Some of you may recall the 1990 landmark exhibition that originated at the Museum of Modern Art in New York City called High & Low: Modern Art & Popular Culture. It was curated by MoMA’s director of painting and sculpture, Kurt Varnadoe, and The New Yorker art critic (at the time) and Varnadoe student, Adam Gopnik. It knocked some hoity toity members of the art establishment on their collective rears, if only for this statement: “A major exhibition addressing the relationship between advertising art and advertising, graffiti, caricature and comics.” What? On the same walls, almost touching?
These are two extreme opposites in art museum terms. While MoMA had certainly never shied away from exhibiting popular culture, rarely if ever did the two cohabit the same gallery. From the art world’s point of view, this was heresy. From the popular culture point of view this was, well, like slumming. Advertising, comics, and graffiti artists were not all that happy either. Low? Who you callin’ low?
The curators came in for their share of media vitriol. The reactionary art critic and editor Hilton Kramer, of the New Criterion, called it “The Varnedoe Debacle: MoMA’s New ‘Low.'” Here’s a snippet:
What this means for museological practice is perfectly clear. The epoch of the anaesthetic curator is upon us. In the “High & Low” show we are given a vivid demonstration of what results from a view of art that is completely removed from aesthetic considerations. There is a great deal of intellectual passion at work in the exhibition and in the massive—and massively foolish—catalogue that accompanies it, but very little of this passion is guided by aesthetic intelligence. At every turn in the history of their subject, the curators are so utterly agog over the minutiae of popular culture—so infatuated with what might be called the archaeology of it—that its role in shaping modern art ceases to make a primary claim on their attention and becomes a merely incidental aspect of a headlong compulsion to explore the archaeology itself. Not only modern art but art itself is accorded an indifferent and precarious status in this inquiry. All the energy is elsewhere engaged.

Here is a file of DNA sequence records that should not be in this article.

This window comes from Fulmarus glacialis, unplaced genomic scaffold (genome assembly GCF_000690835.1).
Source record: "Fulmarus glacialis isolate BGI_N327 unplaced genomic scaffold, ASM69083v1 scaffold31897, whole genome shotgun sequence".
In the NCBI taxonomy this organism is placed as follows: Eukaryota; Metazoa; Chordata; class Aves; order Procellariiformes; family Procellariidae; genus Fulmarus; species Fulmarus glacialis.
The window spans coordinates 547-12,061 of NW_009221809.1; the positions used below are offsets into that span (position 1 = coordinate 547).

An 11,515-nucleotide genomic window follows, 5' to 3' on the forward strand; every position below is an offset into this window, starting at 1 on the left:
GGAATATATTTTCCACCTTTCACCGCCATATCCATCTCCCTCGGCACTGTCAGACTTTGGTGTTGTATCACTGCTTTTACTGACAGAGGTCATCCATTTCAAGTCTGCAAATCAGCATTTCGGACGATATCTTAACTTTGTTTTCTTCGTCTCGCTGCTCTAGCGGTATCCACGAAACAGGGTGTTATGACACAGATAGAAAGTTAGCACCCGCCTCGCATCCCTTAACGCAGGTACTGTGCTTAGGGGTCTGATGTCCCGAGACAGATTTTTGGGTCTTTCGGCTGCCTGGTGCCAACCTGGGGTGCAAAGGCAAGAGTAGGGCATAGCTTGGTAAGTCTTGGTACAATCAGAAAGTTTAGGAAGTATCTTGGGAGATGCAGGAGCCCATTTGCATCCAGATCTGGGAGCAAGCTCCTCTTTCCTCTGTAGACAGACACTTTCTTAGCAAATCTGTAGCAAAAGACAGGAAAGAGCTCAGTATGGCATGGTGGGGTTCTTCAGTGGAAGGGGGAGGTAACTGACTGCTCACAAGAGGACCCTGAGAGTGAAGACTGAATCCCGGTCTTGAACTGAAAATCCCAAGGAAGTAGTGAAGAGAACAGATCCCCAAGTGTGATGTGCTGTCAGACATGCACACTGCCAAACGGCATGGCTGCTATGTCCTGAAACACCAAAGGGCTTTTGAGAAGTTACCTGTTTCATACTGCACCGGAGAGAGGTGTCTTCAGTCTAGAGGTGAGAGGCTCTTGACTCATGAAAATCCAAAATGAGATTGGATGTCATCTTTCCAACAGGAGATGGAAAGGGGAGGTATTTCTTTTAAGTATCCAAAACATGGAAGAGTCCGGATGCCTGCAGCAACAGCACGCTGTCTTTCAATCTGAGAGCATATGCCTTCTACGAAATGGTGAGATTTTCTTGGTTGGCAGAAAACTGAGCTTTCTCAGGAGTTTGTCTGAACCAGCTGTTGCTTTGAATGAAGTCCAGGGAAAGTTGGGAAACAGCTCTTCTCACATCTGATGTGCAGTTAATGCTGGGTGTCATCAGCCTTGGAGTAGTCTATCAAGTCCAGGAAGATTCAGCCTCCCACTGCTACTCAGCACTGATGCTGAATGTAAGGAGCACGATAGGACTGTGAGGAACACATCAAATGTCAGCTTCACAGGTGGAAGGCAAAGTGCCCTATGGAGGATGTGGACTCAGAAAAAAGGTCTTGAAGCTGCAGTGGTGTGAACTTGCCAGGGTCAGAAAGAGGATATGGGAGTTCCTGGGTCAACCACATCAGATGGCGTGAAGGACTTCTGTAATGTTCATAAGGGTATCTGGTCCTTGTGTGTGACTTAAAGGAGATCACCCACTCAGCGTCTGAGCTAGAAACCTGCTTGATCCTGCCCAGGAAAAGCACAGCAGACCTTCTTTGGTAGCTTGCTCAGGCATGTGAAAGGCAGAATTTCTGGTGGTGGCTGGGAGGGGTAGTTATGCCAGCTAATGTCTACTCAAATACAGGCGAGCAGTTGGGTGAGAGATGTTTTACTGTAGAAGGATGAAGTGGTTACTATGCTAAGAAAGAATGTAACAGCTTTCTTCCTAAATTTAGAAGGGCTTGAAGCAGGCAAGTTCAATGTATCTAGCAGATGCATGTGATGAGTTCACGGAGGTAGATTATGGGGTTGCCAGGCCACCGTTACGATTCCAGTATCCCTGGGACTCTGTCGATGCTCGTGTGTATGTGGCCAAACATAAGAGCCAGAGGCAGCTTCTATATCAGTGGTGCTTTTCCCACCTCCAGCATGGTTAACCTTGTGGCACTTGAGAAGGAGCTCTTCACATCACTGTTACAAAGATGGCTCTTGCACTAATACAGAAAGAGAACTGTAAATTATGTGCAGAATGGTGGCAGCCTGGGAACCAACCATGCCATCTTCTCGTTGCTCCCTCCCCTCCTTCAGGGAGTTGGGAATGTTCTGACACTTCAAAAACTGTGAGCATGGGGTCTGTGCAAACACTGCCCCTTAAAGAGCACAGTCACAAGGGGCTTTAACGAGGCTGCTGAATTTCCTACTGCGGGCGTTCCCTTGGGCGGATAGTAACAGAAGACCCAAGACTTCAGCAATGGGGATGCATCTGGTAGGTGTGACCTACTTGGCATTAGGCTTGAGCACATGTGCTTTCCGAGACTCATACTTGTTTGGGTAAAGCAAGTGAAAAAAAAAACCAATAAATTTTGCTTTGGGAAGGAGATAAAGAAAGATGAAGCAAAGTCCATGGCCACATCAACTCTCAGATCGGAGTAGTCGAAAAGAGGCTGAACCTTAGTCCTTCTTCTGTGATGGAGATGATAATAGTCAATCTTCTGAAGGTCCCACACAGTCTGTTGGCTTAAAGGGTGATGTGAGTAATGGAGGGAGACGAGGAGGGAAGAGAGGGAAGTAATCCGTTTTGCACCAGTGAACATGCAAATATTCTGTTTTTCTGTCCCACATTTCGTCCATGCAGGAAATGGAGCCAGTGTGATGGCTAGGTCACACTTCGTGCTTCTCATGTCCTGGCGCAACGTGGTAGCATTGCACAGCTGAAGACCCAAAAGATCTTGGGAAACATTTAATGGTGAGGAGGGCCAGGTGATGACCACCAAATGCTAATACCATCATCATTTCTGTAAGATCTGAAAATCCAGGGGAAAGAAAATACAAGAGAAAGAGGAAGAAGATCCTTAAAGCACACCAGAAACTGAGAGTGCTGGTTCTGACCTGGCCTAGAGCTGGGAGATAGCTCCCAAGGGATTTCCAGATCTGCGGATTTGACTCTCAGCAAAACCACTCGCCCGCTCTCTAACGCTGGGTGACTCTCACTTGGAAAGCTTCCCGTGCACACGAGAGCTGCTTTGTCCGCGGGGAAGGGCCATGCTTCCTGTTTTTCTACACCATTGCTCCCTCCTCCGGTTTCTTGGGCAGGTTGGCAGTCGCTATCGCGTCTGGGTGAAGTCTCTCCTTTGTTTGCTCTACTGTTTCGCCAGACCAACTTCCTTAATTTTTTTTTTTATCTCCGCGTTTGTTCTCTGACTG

But High & Low was an amazing exhibit for all the same reasons that it was despised. It brought together influences from both worlds. It showed the public that what they held in their hands (or their grandparents held in theirs) was not ephemera in the strictest sense, but inspiration on one hand and art on the other. High & Low wed two estranged lovers, perhaps protesting all the way, but loving it too.
The images below are taken from the press packet I recently uncovered, which included the attached press releases.
For more Steven Heller, check out The Education of a Graphic Designer—one of the many Heller titles available at MyDesignShop.com.